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Textbook: Vito, G. F., & Higgins, G. E. (2015). Practical program evaluation for criminal justice. Waltham, MA: Elsevier. ISBN: 9781455777709.
Evaluations in Criminal Justice
Evaluations of criminal justice programs can take many forms. However, evaluations are generally classified in two main formats: process and implementation and those that look at program effects (National Research Council, 2005). In each type of evaluation, it is essential to remember that programs are designed to correct a specific problem and answer a particular need (Vito & Higgins, 2015). According to Vito and Higgins (2015), assumptions on a program’s outcome must be associated with a theory that predicts a cause and effect. The author of the evaluation must be particular in defining the parameters of the assessment. Consideration must be given to the fact that theory is about probability; it is not about certainty. Kenneth N. Waltz identifies this point in an interview given at the University of California, Berkley, on February 10, 2003, in which he advises that theories are good at describing what happened in the past and not so good at telling us what will happen in the future (Waltz, 2003).
Process and Implementation Evaluations
Process and implementation evaluations look at how the parts or agencies that make up a program utilize their resources, are the parts or agencies meeting goals implemented to achieve the desired outcome, and whether the different parts work together to achieve the desired effect. A benefit of process and implementation evaluation is that it identifies strengths and weaknesses and best practices to achieve the expected program impacts (Vito & Higgins, 2015). A significant drawback is that these evaluations may not address whether the evaluated program itself can impact the problem it was designed to fix. It is also impossible to account for all variables that may influence the process. An issue with process and implementation is that it is challenging to have randomized controlled experiments.
Policy programs are means by which government attempts to solve issues or change behavior (Dye, 2013). Outcome evaluations are designed to determine if a program impacts the particular problem it was intended to influence (National Research Council, 2005). The positive aspect of outcome evaluation is that it can help determine if a program produces and if it is worth the money being spent to solve a problem. A downside of the outcome evaluation is that it does not necessarily say why a program fails to achieve the desired end state. Another issue is that randomized controlled experiments are not always possible in these evaluations.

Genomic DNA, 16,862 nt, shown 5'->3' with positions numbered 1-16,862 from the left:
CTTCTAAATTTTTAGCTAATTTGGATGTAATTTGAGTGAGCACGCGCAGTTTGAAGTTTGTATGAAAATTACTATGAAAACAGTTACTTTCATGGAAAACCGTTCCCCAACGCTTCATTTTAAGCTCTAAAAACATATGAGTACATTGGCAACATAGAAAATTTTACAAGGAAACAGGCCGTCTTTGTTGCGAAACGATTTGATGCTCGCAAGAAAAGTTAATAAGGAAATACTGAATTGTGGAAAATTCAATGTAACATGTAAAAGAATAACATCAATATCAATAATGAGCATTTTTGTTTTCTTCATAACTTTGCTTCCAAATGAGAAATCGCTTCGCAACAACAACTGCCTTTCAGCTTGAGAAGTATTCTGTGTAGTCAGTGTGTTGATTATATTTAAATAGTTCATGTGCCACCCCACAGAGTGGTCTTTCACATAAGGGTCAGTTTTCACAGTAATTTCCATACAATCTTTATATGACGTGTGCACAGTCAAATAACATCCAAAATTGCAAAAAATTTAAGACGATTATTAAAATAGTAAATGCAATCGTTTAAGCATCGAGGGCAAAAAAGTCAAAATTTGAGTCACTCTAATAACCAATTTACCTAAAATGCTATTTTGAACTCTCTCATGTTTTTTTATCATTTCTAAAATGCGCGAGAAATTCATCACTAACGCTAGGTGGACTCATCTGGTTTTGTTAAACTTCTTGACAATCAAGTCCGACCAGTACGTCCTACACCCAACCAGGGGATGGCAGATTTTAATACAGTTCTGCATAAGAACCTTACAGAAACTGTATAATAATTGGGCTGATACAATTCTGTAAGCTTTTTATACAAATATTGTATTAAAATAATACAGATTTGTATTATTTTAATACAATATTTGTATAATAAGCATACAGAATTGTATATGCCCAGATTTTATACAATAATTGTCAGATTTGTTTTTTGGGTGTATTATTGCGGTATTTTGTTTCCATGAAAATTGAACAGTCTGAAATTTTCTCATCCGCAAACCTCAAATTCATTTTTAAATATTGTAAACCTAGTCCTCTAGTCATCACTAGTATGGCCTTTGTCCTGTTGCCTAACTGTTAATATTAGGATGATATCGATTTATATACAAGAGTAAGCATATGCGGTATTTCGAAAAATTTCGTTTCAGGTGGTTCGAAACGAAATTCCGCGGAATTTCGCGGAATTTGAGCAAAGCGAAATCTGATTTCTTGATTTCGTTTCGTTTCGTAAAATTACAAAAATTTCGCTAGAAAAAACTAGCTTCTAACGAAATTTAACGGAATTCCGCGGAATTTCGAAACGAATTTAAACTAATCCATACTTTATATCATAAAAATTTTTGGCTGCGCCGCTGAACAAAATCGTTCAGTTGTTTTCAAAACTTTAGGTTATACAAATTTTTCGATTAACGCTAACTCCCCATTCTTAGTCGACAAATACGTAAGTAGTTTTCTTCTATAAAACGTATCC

Determining if a program impacts a problem based on theory is about determining causation. In theory, causation is about correlation, theoretical rationale, time sequence, and the absence of spuriousness (Bernard et al., 2016). Farrington et al. (2002) discuss using randomized clinical trials (RCT) to establish causation. Yet, RCT can only look at pieces of an issue in time and space. RCT can not answer questions about why crime is committed as there is no one reason for crime (Farrington et al., 2002). RCT is unable to explain why any single individual may commit a crime as each person is unique. This writer is interested in the effectiveness of the California three strikes law and believes that a combination of process and implementation evaluations and outcome evaluations using quantitative and qualitative methods over a more extended period can provide a better examination of an issue and create a better estimate of probability.
Questions for Maryland Scientific Scale
Using the California three strikes law as a program, this writer asks the following questions using the Maryland Scientific Scale levels. For level one, the question to be asked about correlation, does a three-strike law lower crime in one area at a point in time compared to another location without three strikes law? For level two, looking for causal order, the question will be whether the three-strike decrease crime in the same area after the law went into effect? For level three, the question would be, did the three-strike law impact crime during a comparison of before and after the crime in areas that had the three-strike program and one that did not? The question is looking at the applicability of the theory. Level four would ask the impact question for a period before and after implementation of the program in various areas with and without the program but also looking at things such as police presence, economic influences, programs such as crime stoppers, and other policing policies; this looks at the issue of spuriousness. The question in level five would be answered by testing in completely randomized areas and addressing correlation, causation, theory, and spuriousness.
Christian World View
Evaluations are about seeking the truth about a program’s ability to help solve a problem and help people. The research must be honest and truthful in pursuit of the truth. The Bible gives guidance to the importance of the search for the truth. “Be diligent to present yourself approved to God, a worker who does not need to be ashamed, rightly diving the word of truth” (New King James Version, 1982, 2 Timothy 2:15). “And you shall know the truth, and the truth shall set you free” (New King James Version, 1982, John 8:32).